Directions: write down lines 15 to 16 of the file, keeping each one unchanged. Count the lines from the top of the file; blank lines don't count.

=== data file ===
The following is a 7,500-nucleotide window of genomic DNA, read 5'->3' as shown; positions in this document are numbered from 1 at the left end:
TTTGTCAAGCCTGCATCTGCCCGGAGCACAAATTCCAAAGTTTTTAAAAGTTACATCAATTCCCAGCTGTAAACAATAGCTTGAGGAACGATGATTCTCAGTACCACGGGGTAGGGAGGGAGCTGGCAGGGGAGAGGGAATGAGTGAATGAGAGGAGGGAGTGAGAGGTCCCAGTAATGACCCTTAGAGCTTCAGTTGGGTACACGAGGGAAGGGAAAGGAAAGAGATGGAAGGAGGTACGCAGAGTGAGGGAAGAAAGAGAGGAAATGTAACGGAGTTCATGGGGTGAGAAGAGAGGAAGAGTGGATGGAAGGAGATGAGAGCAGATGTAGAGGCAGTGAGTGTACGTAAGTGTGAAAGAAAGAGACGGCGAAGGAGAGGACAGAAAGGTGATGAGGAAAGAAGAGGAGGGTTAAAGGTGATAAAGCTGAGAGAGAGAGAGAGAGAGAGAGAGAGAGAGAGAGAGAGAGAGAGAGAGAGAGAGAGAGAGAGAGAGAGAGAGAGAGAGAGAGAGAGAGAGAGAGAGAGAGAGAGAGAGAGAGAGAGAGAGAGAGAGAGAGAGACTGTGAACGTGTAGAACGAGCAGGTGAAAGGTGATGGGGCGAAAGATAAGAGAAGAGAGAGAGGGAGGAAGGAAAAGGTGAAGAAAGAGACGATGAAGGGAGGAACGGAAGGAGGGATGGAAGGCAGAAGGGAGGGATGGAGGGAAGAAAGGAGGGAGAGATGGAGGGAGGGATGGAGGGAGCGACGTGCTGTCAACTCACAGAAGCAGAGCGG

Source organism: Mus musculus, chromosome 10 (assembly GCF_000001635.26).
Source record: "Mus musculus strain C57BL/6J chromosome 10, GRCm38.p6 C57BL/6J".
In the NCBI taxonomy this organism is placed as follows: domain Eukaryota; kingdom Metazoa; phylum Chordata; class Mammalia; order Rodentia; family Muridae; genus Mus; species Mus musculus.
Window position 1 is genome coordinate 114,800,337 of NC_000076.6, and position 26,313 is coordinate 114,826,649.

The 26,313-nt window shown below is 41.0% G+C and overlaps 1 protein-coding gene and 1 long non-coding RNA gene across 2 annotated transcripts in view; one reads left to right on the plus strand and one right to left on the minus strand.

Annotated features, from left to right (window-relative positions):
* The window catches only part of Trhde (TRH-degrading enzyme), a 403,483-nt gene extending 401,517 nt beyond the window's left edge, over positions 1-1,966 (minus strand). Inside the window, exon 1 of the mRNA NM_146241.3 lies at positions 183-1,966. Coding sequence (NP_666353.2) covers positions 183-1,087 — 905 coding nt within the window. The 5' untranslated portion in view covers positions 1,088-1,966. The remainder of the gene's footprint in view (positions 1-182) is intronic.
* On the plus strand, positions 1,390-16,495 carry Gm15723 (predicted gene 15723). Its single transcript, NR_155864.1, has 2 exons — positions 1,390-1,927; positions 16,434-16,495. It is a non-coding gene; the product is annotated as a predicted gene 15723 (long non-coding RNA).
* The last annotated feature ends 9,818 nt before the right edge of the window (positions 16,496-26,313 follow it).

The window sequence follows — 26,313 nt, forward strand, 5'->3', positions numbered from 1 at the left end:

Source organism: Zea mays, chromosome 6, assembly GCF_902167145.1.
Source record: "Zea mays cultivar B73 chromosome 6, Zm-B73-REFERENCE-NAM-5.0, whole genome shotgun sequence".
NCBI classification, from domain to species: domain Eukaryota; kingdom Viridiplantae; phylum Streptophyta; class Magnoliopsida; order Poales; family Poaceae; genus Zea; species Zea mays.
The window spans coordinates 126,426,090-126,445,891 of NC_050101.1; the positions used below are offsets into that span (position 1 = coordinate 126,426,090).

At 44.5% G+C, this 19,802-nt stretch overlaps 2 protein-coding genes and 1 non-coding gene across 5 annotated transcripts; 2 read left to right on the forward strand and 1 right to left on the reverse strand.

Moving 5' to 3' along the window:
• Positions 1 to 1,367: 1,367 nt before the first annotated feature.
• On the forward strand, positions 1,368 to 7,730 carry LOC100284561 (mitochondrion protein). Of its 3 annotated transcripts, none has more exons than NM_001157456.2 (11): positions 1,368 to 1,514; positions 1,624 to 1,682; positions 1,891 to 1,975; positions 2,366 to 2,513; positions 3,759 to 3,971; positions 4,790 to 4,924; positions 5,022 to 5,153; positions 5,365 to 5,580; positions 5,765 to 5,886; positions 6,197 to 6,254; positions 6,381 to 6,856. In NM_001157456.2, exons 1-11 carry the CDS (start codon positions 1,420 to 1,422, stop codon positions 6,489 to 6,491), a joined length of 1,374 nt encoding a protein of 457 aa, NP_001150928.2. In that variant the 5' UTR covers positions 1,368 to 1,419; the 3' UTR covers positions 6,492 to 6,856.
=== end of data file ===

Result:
NCBI classification, from domain to species: domain Eukaryota; kingdom Viridiplantae; phylum Streptophyta; class Magnoliopsida; order Poales; family Poaceae; genus Zea; species Zea mays.
The window spans coordinates 126,426,090-126,445,891 of NC_050101.1; the positions used below are offsets into that span (position 1 = coordinate 126,426,090).